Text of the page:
Anyway, the Reatta convertible offered yesterday sold, all in, for $3,850. Yep, $3,850. Even if you needed to put that much in it after purchase and had to spend $1,500 to ship the car (I paid much less than that to have my 2016 Corvette Z06 shipped to me from Oklahoma), you’d only be in the car for about $9,000. Everyone from Mecum to Hagerty to Barrett-Jackson is telling us that cars from the 1980s and 1990s are becoming more popular and should continue to do so. While except in rare instances like a 1930s Duesenberg I would never recommend buying a car as an investment, buying something like this could prove to be a money-making endeavor. Even if it doesn’t, you would own a fun, good-looking car (IMO) that is probably not too bad on gas and that could probably still be serviced by Buick dealers for less than ten grand up front.

A car similar to this next one was featured in my Ultimate Garage 2.0. While not a 1965 model, this Hemmings ad shows a car in which I would have interest, especially at the asking price of $16,950: a 1963 Buick Riviera:



While I wax nostalgic for cars like a 1963 Studebaker Gran Turismo Hawk or a 1956 Packard Four Hundred, if/when I buy a companion to my Z06 the practicality of having the car serviced could steer me away (see what I did there…) from a car like that to a car like this. I am not a mechanic and don’t know if I want to start wrenching in my 60s. In addition, if I were ordered to limit my Ultimate Garage to five cars, this generation Riviera would definitely make the cut.

As always I welcome thoughts from you. Have a good weekend…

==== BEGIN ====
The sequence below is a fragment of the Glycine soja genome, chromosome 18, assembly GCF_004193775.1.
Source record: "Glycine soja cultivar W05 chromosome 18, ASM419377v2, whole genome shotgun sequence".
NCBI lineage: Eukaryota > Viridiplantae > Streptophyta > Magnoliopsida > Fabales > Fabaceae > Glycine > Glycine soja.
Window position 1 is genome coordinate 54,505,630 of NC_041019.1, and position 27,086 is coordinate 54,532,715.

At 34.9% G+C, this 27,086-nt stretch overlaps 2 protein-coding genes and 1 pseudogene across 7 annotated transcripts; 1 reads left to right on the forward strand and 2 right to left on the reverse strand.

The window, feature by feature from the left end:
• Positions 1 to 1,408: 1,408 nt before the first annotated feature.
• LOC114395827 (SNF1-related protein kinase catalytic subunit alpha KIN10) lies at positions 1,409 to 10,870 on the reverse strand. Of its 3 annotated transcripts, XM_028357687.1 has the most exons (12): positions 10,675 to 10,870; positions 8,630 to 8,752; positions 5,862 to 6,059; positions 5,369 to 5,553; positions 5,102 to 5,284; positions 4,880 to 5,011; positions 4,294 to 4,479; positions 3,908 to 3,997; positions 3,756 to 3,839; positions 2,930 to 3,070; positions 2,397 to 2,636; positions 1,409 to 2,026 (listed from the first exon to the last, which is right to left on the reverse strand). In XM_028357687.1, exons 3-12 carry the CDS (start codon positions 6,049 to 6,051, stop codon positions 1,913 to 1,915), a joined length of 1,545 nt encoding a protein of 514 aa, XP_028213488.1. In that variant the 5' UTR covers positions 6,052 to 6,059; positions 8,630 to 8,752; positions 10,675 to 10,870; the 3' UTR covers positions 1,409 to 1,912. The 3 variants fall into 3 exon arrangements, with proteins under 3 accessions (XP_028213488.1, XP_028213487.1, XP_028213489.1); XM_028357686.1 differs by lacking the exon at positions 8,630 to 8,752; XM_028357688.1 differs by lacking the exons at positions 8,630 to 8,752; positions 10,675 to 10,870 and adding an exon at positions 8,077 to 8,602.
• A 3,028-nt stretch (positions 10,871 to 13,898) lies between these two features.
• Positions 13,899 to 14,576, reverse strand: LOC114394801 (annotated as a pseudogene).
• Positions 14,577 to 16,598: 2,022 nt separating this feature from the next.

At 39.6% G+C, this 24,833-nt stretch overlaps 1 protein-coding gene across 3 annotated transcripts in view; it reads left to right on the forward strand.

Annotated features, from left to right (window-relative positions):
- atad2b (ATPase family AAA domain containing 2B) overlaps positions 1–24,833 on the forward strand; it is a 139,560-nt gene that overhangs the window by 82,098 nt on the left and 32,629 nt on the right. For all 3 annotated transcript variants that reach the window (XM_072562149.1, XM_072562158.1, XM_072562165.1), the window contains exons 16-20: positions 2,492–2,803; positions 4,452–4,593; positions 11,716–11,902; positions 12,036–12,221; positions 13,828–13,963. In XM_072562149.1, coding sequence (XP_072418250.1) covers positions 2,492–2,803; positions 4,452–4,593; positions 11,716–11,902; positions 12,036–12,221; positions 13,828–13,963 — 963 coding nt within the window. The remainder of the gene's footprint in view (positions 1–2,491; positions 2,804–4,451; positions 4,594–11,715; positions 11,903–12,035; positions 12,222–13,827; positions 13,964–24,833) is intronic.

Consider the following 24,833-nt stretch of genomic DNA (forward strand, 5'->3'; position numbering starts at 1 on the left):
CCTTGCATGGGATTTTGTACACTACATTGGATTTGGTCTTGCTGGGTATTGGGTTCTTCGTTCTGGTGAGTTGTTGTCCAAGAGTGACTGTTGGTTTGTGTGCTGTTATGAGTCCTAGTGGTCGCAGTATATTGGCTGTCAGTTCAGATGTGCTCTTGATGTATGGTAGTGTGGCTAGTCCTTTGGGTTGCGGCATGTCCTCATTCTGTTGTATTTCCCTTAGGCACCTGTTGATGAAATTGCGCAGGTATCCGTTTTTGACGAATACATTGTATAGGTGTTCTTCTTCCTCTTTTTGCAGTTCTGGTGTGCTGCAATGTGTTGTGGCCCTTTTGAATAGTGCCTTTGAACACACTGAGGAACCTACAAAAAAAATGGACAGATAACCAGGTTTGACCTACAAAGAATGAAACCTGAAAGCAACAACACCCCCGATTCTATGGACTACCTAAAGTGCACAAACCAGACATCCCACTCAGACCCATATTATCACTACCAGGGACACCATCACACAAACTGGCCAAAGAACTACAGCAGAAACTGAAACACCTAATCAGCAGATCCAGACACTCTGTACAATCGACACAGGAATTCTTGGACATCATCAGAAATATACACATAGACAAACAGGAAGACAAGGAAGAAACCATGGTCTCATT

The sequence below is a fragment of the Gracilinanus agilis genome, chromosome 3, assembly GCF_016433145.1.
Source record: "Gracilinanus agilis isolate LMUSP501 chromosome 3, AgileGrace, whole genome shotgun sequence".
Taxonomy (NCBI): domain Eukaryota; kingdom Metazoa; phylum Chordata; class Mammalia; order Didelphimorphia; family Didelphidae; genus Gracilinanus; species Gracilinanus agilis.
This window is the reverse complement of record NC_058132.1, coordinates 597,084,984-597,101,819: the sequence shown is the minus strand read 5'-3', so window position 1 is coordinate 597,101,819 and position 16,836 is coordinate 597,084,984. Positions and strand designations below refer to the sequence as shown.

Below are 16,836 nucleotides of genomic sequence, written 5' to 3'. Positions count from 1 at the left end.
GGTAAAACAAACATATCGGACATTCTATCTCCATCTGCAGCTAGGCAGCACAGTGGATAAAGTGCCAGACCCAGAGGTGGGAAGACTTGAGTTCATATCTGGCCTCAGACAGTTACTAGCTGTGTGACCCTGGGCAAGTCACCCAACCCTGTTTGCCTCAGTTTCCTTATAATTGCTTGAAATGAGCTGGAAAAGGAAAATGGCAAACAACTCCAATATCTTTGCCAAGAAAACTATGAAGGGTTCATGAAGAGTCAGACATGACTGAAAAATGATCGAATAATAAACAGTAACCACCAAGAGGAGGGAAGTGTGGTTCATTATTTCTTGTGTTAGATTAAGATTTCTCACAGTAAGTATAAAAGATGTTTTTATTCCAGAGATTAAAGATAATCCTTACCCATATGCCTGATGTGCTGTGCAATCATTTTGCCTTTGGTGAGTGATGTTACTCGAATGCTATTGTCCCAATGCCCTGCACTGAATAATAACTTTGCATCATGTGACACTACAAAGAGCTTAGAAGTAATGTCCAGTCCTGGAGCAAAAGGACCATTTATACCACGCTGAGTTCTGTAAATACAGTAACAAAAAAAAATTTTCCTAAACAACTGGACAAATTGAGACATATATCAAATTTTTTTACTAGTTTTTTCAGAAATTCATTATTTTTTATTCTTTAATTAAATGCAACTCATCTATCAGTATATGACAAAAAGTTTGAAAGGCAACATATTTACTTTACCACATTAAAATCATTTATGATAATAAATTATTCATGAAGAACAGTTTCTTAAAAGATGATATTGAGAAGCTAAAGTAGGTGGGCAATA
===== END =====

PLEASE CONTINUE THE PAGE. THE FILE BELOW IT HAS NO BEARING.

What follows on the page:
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Throwback Thursday

See the source image


From 45cat.com a picture of the sleeve, I presume, of the only record to reach the Number One position on the Billboard charts, fall off and then return later and reach Number One again, “The Twist” by Chubby Checker, real name Ernest Evans. The song was actually written and originally released by Hank Ballard and the Midnighters as the B-Side to “Teardrops on Your Letter” in 1959.

Checker’s version first reached Number One in September, 1960 and then again in January, 1962. When both chart runs are added together the song was on the Hot 100 for 39 weeks.

If it seems as though I am obsessed with chart performance of 45s that is just an extension of my personality and my intense interest in such things when I was 12-13 years old. My best friend, Dr. Zal, began creating his own Top 40 way before I started although, at first, he simply rearranged the existing Billboard Top 40 to suit his preferences. I began creating my own Top 40s from scratch and he soon followed that practice.

Many of the songs to which I listened were not “Pop” but “Soul Music” and would never appear on the Billboard Hot 100 or Top 40. At the end of the first calendar year in which I compiled my Top 40 charts I used a point system to create a Top 40 for the year. My Number One song for that year was a very obscure piece called “Sweet Sweet Tootie” by Lonnie Youngblood. “Outa Space” by Billy Preston was #2, presaging, no doubt, my eventual interest in jazz and instrumental music.

Although as I age I grow more impatient and, therefore, don’t listen to music as much as I used to, music has always been a very important part of my life. Remember this photo?